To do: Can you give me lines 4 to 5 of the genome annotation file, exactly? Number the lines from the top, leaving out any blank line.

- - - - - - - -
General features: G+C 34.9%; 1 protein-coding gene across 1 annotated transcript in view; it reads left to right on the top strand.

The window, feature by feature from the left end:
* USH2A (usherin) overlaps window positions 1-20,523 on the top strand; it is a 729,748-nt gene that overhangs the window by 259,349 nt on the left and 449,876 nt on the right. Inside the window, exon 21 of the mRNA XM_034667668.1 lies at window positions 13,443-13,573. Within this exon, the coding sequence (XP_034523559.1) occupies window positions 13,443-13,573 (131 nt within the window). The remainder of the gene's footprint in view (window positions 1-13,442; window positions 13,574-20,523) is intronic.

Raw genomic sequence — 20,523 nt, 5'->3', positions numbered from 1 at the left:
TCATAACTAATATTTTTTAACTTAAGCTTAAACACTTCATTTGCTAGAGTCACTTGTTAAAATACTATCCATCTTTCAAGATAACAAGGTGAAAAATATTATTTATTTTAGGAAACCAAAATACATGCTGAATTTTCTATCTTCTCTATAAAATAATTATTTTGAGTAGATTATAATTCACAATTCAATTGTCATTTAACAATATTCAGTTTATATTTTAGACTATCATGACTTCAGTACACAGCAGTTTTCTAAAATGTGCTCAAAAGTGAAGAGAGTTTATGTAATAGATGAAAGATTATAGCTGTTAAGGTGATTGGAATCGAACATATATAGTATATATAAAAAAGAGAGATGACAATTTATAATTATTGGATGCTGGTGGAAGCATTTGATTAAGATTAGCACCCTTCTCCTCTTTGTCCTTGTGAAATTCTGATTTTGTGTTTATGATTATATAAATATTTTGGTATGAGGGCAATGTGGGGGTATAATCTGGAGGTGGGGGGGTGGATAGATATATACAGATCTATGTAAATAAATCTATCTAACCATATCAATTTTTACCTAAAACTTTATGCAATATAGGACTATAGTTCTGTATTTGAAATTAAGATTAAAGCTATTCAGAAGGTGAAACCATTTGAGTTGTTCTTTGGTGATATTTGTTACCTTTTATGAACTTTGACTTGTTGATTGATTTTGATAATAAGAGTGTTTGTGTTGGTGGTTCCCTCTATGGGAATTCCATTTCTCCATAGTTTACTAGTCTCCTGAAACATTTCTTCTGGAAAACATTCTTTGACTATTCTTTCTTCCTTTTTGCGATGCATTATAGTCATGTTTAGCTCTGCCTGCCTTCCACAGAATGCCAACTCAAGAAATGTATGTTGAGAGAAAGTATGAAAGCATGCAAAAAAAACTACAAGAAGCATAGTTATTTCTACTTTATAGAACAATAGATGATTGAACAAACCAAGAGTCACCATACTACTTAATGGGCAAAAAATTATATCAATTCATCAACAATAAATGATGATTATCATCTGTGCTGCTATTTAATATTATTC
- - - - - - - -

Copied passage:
Raw genomic sequence — 20,523 nt, 5'->3', positions numbered from 1 at the left:
TCATAACTAATATTTTTTAACTTAAGCTTAAACACTTCATTTGCTAGAGTCACTTGTTAAAATACTATCCATCTTTCAAGATAACAAGGTGAAAAATATTATTTATTTTAGGAAACCAAAATACATGCTGAATTTTCTATCTTCTCTATAAAATAATTATTTTGAGTAGATTATAATTCACAATTCAATTGTCATTTAACAATATTCAGTTTATATTTTAGACTATCATGACTTCAGTACACAGCAGTTTTCTAAAATGTGCTCAAAAGTGAAGAGAGTTTATGTAATAGATGAAAGATTATAGCTGTTAAGGTGATTGGAATCGAACATATATAGTATATATAAAAAAGAGAGATGACAATTTATAATTATTGGATGCTGGTGGAAGCATTTGATTAAGATTAGCACCCTTCTCCTCTTTGTCCTTGTGAAATTCTGATTTTGTGTTTATGATTATATAAATATTTTGGTATGAGGGCAATGTGGGGGTATAATCTGGAGGTGGGGGGGTGGATAGATATATACAGATCTATGTAAATAAATCTATCTAACCATATCAATTTTTACCTAAAACTTTATGCAATATAGGACTATAGTTCTGTATTTGAAATTAAGATTAAAGCTATTCAGAAGGTGAAACCATTTGAGTTGTTCTTTGGTGATATTTGTTACCTTTTATGAACTTTGACTTGTTGATTGATTTTGATAATAAGAGTGTTTGTGTTGGTGGTTCCCTCTATGGGAATTCCATTTCTCCATAGTTTACTAGTCTCCTGAAACATTTCTTCTGGAAAACATTCTTTGACTATTCTTTCTTCCTTTTTGCGATGCATTATAGTCATGTTTAGCTCTGCCTGCCTTCCACAGAATGCCAACTCAAGAAATGTATGTTGAGAGAAAGTATGAAAGCATGCAAAAAAAACTACAAGAAGCATAGTTATTTCTACTTTATAGAACAATAGATGATTGAACAAACCAAGAGTCACCATACTACTTAATGGGCAAAAAATTATATCAATTCATCAACAATAAATGATGATTATCATCTGTGCTGCTATTTAATATTATTC